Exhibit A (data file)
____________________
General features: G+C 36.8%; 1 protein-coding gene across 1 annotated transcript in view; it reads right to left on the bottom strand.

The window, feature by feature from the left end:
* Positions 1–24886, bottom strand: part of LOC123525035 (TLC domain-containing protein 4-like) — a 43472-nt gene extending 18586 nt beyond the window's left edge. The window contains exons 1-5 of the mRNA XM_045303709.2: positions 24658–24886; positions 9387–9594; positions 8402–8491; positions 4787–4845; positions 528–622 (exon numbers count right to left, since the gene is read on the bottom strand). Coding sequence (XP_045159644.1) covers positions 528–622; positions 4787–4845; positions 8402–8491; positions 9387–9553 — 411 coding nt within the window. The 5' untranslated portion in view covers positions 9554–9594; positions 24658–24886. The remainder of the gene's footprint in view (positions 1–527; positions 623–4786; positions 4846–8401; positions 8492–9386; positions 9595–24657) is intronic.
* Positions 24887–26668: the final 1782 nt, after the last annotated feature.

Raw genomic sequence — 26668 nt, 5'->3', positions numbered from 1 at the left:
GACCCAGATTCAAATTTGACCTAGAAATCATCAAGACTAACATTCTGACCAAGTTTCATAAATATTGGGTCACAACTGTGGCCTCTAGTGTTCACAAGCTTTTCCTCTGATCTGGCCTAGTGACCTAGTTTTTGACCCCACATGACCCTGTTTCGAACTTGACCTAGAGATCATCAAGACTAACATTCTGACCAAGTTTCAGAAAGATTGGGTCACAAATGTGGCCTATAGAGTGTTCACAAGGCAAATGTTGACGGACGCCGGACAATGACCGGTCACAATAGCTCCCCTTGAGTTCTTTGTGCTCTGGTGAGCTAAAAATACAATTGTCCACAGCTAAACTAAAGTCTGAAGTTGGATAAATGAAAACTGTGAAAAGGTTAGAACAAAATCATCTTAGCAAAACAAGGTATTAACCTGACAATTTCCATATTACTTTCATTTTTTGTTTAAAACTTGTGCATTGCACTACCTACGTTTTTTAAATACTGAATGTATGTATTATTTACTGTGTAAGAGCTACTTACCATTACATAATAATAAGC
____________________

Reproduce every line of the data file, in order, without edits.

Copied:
General features: G+C 36.8%; 1 protein-coding gene across 1 annotated transcript in view; it reads right to left on the bottom strand.

The window, feature by feature from the left end:
* Positions 1–24886, bottom strand: part of LOC123525035 (TLC domain-containing protein 4-like) — a 43472-nt gene extending 18586 nt beyond the window's left edge. The window contains exons 1-5 of the mRNA XM_045303709.2: positions 24658–24886; positions 9387–9594; positions 8402–8491; positions 4787–4845; positions 528–622 (exon numbers count right to left, since the gene is read on the bottom strand). Coding sequence (XP_045159644.1) covers positions 528–622; positions 4787–4845; positions 8402–8491; positions 9387–9553 — 411 coding nt within the window. The 5' untranslated portion in view covers positions 9554–9594; positions 24658–24886. The remainder of the gene's footprint in view (positions 1–527; positions 623–4786; positions 4846–8401; positions 8492–9386; positions 9595–24657) is intronic.
* Positions 24887–26668: the final 1782 nt, after the last annotated feature.

Raw genomic sequence — 26668 nt, 5'->3', positions numbered from 1 at the left:
GACCCAGATTCAAATTTGACCTAGAAATCATCAAGACTAACATTCTGACCAAGTTTCATAAATATTGGGTCACAACTGTGGCCTCTAGTGTTCACAAGCTTTTCCTCTGATCTGGCCTAGTGACCTAGTTTTTGACCCCACATGACCCTGTTTCGAACTTGACCTAGAGATCATCAAGACTAACATTCTGACCAAGTTTCAGAAAGATTGGGTCACAAATGTGGCCTATAGAGTGTTCACAAGGCAAATGTTGACGGACGCCGGACAATGACCGGTCACAATAGCTCCCCTTGAGTTCTTTGTGCTCTGGTGAGCTAAAAATACAATTGTCCACAGCTAAACTAAAGTCTGAAGTTGGATAAATGAAAACTGTGAAAAGGTTAGAACAAAATCATCTTAGCAAAACAAGGTATTAACCTGACAATTTCCATATTACTTTCATTTTTTGTTTAAAACTTGTGCATTGCACTACCTACGTTTTTTAAATACTGAATGTATGTATTATTTACTGTGTAAGAGCTACTTACCATTACATAATAATAAGC